Shanghai Travel Guide
As heady and exotic as they come, Shanghai is a city able to sate even the deepest wanderlust cravings. It’s a city of indulgence where you can feed your love for art and architecture, whet your gourmet palate, spend a morning selecting a custom-made wardrobe and an afternoon immersed in rich, ancient culture. Magically orphic, in this Asian city the most important things to have on hand are an appetite for ardour, a yearning for style and a keen sense of adventure. Wondering what to do in Shanghai? Mr Hudson has got you covered.
The best hotels in Shanghai
With its high-rise rooms and edgily Asian aesthetic, the Ritz-Carlton Shanghai, Pudong is an opulent melding of modern convenience and well-aged tradition. Beautifully appointed and with a deeply rooted sense of place in Shanghai, the Ritz-Carlton also affords guests easy access to Flair – the city’s most decadent rooftop lounge, as well as to their spectacular rooftop pool, state of the art gym, restaurants and that signature, inimitable Ritz-Carlton service. Located a stone’s throw from the Pearl Tower, the Ritz-Carlton adjoins the IFC Mall where Prada, Gucci, Ferragamo and a host of other upscale retailers and restaurants make sure there’s always something fabulous to peruse.
The iconic Fairmont Peace Hotel is a stately grande dame in the heart of Shanghai next to the Bund. Teeming with old world style and modern luxury, the hotel offers guests everything from a day of indulgence at the Willow Stream Spa to a night of live music in their swanky jazz club – all served with a view of the Huangpu River and steps to Shanghai’s bustling business centre.
An easy stroll from East Nanjing’s tony shopping and with a penchant for luxury that has made the brand legendary among well-heeled travellers, The Peninsula Shanghai is a hotel steeped in gracious elegance. For some added creature comfort, the Peninsula also boasts a fleet of notable vehicles. Featuring five Rolls-Royce motorcars including a meticulously restored 1934 Phantom II, the fleet is a distinct luxury unique to the Peninsula – and one that makes getting around Shanghai half the fun.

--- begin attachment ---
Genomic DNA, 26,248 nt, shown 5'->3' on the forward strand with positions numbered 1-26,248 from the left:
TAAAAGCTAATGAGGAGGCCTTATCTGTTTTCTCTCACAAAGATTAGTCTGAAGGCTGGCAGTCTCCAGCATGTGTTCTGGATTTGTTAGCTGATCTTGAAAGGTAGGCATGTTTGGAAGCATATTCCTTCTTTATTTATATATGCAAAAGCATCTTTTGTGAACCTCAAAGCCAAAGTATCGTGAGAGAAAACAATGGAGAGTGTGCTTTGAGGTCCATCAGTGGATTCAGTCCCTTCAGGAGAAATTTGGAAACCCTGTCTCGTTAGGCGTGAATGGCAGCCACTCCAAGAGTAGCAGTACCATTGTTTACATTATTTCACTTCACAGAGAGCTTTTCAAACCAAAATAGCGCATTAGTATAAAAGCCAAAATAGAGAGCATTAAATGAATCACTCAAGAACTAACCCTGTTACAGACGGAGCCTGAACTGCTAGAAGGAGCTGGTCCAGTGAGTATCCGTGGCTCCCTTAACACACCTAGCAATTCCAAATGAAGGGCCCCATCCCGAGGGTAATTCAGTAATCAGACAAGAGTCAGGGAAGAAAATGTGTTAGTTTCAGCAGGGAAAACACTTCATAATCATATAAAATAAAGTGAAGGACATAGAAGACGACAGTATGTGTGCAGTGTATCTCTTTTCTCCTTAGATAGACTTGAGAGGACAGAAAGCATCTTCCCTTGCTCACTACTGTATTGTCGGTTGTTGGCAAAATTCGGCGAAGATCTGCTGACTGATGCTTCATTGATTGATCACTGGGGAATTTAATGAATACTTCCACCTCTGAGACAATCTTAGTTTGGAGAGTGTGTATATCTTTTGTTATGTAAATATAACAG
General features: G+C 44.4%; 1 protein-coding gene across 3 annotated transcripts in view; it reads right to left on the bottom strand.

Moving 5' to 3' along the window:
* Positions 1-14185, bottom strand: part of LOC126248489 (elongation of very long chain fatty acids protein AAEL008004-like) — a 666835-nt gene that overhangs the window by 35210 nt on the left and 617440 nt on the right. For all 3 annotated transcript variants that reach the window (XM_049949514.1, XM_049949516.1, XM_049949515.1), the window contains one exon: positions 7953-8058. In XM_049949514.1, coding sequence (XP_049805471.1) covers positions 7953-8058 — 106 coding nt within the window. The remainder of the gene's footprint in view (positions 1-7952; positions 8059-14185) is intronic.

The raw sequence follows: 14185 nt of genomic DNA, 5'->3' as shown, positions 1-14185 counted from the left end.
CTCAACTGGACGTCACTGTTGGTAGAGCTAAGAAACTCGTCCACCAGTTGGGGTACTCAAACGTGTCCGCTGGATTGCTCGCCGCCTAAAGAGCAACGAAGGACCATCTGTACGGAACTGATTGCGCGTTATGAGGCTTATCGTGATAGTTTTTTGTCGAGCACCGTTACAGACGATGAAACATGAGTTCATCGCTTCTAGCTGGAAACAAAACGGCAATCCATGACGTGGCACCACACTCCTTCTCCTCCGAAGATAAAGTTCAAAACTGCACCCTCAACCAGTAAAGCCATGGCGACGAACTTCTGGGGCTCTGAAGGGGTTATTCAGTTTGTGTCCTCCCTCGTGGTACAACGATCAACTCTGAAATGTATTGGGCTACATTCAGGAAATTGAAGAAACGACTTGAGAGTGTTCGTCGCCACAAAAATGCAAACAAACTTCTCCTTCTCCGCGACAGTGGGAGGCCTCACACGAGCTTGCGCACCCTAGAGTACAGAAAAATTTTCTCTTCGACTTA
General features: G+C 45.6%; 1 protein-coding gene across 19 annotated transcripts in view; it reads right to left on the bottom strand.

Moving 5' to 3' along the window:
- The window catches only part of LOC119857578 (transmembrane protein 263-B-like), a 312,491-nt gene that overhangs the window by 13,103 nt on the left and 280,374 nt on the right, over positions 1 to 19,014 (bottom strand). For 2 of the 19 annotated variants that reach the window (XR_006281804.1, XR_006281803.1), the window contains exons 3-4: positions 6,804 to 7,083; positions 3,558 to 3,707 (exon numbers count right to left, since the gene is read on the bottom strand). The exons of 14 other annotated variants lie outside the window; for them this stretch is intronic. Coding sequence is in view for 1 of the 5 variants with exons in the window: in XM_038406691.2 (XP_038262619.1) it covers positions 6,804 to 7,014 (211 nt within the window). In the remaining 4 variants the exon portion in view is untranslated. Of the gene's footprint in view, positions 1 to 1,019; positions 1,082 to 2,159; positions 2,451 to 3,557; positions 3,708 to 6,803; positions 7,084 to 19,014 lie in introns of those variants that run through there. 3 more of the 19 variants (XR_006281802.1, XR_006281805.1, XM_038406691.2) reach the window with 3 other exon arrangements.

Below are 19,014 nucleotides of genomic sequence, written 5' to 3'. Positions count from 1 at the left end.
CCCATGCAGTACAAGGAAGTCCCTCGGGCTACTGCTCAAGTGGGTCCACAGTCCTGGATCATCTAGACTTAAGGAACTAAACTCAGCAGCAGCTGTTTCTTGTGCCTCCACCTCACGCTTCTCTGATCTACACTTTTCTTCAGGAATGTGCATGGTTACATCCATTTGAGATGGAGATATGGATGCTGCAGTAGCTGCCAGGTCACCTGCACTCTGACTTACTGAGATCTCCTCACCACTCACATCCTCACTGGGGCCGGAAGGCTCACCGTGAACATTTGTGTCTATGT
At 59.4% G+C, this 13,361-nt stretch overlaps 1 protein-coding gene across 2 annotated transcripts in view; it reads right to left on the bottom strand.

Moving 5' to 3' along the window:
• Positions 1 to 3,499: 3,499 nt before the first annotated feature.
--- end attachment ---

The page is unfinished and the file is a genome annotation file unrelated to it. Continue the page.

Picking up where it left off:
Where to eat in Shanghai
From startlingly exotic street food to elevated fine dining, one could spend a solid month in Shanghai without coming close to sampling all the culinary delights the city has to offer. Breakfast like a native ‘Shanghai-ese’ and begin your day with a fragrant dish of Xiaolongbao at Nanxiang in the old city of Shanghai. On the top floor of a century-old building near Yu Garden and the City of God Temple, Nanxiang’s indescribably delicious soup dumplings and steamed buns are a favourite with locals and tourists alike. Come hungry and get there early – by eleven a.m. the lunch crowd will bring queues that stretch out the door.
While in the Yu Garden area, pace yourself at breakfast so you can enjoy a lunch gleaned from the dizzying array of street food found throughout the city. From grilled, whole pigeons served feet and all, to skewered octopus tentacles to strawberries and crab apples drenched in molten sugar and the city’s signature ‘milk candy’; street food in Shanghai is an experience in and of itself. A good rule of thumb is the longer the line, the more divine the offerings will be – and don’t forget to bring small bills to help ease transactions.